He lives in a small, crowded house that his girlfriend’s mother rents with the housing voucher that replaced her Cabrini-Green apartment. There, he and his girlfriend are raising three young children, one of them biologically his. Ten more people share the space, a gray sliver of a building set back from the curb on a quiet block. He’s still a stranger to the neighborhood, which appeals to him. “Nobody knows me here,” he says.
“I like it like that. I didn’t move here to make friends.”
The new scenery feels like a blessing, for now. “I feel like I got rescued, because a lot of things happened while I was [in prison]. Three of my friends were killed in eight months. That’s when we lost Slim.” Slim, a talented, charming rapper, took Gregory under his wing several years ago, and encouraged him to channel his energy into music instead of drugs and gang violence. When Slim, sitting in the driver’s seat of his car in a Cabrini parking lot, was shot in the chest in March, 2005, Gregory took it as a warning.
“Every death was getting closer and closer to me. Everything bad started happening again when I came back from prison, so I had to sit back and slow down, take care of my kids, find my purpose. I did my dirt, but I know a lot of guys that did way worse. Cabrini forced me to slow down.”
Today, in the spitting cold rain, Gregory is back at Cabrini, visiting with friends in the lobby of 1230 North Larrabee. Some days are harder to be back than others. He’s determined to stay out of trouble, which can be tough for some young men at Cabrini, where it’s easy to find friendship, and work selling drugs, in the gangs.
The walls are painted a deep, oily red, and the rows and rows of gutted mailboxes are a reminder of the hundreds of families the building once housed. It will be demolished by the end of the year. Now it’s at about half capacity, not counting squatters, who make up a large but unknowable number of the people still here.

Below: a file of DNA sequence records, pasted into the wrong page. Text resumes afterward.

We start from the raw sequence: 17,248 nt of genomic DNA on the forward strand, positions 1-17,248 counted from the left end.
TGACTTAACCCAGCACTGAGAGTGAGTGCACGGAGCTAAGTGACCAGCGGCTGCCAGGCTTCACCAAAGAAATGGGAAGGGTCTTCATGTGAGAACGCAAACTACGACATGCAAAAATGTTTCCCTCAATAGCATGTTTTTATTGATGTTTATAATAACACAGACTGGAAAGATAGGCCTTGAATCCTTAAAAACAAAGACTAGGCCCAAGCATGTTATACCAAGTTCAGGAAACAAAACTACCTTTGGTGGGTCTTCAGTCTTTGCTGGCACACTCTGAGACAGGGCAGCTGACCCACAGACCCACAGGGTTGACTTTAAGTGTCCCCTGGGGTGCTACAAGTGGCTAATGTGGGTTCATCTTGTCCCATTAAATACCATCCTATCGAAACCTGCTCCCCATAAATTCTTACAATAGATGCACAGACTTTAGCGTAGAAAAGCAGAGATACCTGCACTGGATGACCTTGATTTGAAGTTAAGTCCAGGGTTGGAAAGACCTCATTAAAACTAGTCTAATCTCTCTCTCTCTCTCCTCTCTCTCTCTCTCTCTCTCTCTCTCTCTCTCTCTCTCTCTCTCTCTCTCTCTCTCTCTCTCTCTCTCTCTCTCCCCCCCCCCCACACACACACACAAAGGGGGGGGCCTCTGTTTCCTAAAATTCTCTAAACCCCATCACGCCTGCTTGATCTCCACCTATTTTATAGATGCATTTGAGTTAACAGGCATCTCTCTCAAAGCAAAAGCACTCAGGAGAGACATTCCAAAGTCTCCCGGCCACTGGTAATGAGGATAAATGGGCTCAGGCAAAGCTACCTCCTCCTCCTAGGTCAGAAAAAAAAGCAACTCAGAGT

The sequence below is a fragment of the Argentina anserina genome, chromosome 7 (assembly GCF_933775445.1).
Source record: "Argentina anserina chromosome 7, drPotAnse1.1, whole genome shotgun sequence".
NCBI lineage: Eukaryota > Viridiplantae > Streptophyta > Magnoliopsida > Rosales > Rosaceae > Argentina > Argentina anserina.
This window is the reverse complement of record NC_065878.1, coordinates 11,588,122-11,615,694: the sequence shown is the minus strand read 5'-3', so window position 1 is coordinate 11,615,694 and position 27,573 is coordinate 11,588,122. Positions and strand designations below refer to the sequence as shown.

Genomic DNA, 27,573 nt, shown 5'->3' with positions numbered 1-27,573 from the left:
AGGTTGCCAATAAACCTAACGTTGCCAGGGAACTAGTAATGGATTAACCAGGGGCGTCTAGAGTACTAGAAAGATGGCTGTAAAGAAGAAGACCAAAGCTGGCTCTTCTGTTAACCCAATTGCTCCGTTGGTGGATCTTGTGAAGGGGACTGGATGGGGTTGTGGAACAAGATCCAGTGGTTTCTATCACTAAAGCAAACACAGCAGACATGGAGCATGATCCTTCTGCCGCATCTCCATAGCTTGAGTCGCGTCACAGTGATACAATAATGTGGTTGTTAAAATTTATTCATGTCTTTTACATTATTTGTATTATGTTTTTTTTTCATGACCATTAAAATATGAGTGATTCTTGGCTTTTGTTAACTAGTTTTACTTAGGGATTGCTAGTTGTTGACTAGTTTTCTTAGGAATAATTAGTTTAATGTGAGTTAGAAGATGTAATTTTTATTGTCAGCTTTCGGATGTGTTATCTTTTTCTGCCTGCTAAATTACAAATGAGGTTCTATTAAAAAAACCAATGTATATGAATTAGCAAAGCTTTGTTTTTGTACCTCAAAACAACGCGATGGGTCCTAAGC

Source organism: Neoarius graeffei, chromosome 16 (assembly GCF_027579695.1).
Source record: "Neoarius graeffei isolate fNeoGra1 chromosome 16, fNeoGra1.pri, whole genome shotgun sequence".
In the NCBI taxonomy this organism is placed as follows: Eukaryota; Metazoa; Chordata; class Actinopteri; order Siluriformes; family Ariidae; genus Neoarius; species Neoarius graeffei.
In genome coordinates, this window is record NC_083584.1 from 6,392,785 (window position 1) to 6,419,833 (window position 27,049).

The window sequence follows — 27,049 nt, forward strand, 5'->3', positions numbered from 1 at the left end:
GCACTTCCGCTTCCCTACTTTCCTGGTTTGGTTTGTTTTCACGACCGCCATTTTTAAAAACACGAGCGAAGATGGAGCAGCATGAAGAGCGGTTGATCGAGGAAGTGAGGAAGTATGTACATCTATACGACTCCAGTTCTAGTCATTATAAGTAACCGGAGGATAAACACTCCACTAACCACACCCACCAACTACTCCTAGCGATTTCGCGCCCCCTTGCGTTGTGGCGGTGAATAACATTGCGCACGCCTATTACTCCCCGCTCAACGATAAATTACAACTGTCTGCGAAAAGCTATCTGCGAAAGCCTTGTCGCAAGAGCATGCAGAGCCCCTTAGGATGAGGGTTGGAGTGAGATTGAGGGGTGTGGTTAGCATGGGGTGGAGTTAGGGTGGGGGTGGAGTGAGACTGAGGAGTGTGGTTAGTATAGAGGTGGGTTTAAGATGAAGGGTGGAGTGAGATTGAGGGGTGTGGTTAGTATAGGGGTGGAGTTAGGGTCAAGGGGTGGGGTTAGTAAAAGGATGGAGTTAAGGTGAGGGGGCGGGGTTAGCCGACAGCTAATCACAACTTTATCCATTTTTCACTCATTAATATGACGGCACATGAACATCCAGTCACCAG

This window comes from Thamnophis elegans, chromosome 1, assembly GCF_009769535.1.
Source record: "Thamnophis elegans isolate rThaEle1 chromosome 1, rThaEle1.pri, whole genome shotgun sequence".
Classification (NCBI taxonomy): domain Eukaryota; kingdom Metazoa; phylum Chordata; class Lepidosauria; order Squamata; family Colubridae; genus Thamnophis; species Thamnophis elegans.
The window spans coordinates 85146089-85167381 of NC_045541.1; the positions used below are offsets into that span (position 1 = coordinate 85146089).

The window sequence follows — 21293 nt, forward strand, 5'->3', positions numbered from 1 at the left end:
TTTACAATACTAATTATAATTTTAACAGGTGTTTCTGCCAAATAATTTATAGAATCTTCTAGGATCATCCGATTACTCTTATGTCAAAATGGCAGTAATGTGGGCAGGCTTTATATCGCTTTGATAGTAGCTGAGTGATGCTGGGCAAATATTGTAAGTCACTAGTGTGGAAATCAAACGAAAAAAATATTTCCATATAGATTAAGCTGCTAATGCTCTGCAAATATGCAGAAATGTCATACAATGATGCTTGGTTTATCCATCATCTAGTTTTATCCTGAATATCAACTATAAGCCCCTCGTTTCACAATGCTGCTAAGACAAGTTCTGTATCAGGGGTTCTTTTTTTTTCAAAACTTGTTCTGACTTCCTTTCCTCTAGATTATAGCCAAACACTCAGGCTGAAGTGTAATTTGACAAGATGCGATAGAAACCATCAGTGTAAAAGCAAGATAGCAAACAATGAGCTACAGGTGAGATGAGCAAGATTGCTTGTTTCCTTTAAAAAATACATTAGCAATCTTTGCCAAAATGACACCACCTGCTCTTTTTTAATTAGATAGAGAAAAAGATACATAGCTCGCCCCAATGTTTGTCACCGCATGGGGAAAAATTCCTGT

In the lobby, nine men have convened, among them Michael Jones, who still lives in the building. “It’s all happening too quickly,” he says. “I feel bad a lot.” He shifts his gaze to his feet. In the darkened lobby, his face disappears under the hood of his red sweatshirt, emblazoned with a skull. “You can’t help but feel bad when it’s all you know all your life. Sure, everything is subject to change, I know that, but they’re changing it too quick. It’s happening too fast.”
Two pretty women push past with shopping carts, looking beyond Gregory, toward the elevator. “Oh, you don’t say hi?” says one guy flirtatiously, to laughter.
That was Toyoun Hampton, Gregory’s best friend. He’s about six inches taller than Gregory, handsome and broad, with an easy demeanor. Gregory’s the more retiring of the two, quieter and more guarded, but they play off each other well. Most of the time it’s a joke a minute, but the mood has turned somber. “This is our hangout,” Toyoun says flatly, gesturing around the lobby. “We ain’t got nowhere else to go. … The hardest part for us is the past, going forward. Trying to get forward.” Even for those who have moved away, the stigma, real or imagined, of growing up at Cabrini-Green weighs on them. But people like Gregory and Toyoun also face issues other public-housing residents don’t. For them, moving into a mixed-income unit isn’t an option—nor is a Section 8 voucher. Their options for subsidized housing ran out when they committed their first felonies. Their family members can’t even take them in without risking eviction. And since being on a lease is out of the question, so are their rights to public housing. So Toyoun, like Gregory, lives with his girlfriend.